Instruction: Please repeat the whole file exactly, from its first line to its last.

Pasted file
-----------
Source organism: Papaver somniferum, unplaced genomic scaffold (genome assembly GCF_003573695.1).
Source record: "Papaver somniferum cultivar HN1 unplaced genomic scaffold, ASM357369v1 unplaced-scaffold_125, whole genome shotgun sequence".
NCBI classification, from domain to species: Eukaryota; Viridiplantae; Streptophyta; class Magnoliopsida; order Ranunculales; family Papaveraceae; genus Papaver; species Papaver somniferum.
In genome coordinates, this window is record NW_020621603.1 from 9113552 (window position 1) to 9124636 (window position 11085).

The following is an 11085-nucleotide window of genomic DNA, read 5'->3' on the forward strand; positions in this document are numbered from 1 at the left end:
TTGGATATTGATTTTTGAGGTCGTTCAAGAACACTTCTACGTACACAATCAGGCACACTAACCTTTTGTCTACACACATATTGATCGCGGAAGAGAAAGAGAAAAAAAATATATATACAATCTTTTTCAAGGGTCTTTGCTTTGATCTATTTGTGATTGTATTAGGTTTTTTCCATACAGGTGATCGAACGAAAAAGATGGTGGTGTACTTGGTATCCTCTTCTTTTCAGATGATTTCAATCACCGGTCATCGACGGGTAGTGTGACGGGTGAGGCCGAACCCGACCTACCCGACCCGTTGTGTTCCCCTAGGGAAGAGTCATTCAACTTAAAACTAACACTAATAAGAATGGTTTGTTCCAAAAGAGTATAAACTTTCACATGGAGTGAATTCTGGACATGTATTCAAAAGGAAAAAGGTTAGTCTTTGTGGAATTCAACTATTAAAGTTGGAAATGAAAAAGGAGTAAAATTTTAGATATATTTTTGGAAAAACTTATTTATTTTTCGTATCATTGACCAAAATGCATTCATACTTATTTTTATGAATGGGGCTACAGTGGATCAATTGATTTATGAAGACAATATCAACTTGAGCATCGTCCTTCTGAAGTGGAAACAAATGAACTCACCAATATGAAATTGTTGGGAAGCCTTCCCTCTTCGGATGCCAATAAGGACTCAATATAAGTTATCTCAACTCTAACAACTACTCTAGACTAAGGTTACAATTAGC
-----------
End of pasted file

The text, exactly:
Source organism: Papaver somniferum, unplaced genomic scaffold (genome assembly GCF_003573695.1).
Source record: "Papaver somniferum cultivar HN1 unplaced genomic scaffold, ASM357369v1 unplaced-scaffold_125, whole genome shotgun sequence".
NCBI classification, from domain to species: Eukaryota; Viridiplantae; Streptophyta; class Magnoliopsida; order Ranunculales; family Papaveraceae; genus Papaver; species Papaver somniferum.
In genome coordinates, this window is record NW_020621603.1 from 9113552 (window position 1) to 9124636 (window position 11085).

The following is an 11085-nucleotide window of genomic DNA, read 5'->3' on the forward strand; positions in this document are numbered from 1 at the left end:
TTGGATATTGATTTTTGAGGTCGTTCAAGAACACTTCTACGTACACAATCAGGCACACTAACCTTTTGTCTACACACATATTGATCGCGGAAGAGAAAGAGAAAAAAAATATATATACAATCTTTTTCAAGGGTCTTTGCTTTGATCTATTTGTGATTGTATTAGGTTTTTTCCATACAGGTGATCGAACGAAAAAGATGGTGGTGTACTTGGTATCCTCTTCTTTTCAGATGATTTCAATCACCGGTCATCGACGGGTAGTGTGACGGGTGAGGCCGAACCCGACCTACCCGACCCGTTGTGTTCCCCTAGGGAAGAGTCATTCAACTTAAAACTAACACTAATAAGAATGGTTTGTTCCAAAAGAGTATAAACTTTCACATGGAGTGAATTCTGGACATGTATTCAAAAGGAAAAAGGTTAGTCTTTGTGGAATTCAACTATTAAAGTTGGAAATGAAAAAGGAGTAAAATTTTAGATATATTTTTGGAAAAACTTATTTATTTTTCGTATCATTGACCAAAATGCATTCATACTTATTTTTATGAATGGGGCTACAGTGGATCAATTGATTTATGAAGACAATATCAACTTGAGCATCGTCCTTCTGAAGTGGAAACAAATGAACTCACCAATATGAAATTGTTGGGAAGCCTTCCCTCTTCGGATGCCAATAAGGACTCAATATAAGTTATCTCAACTCTAACAACTACTCTAGACTAAGGTTACAATTAGC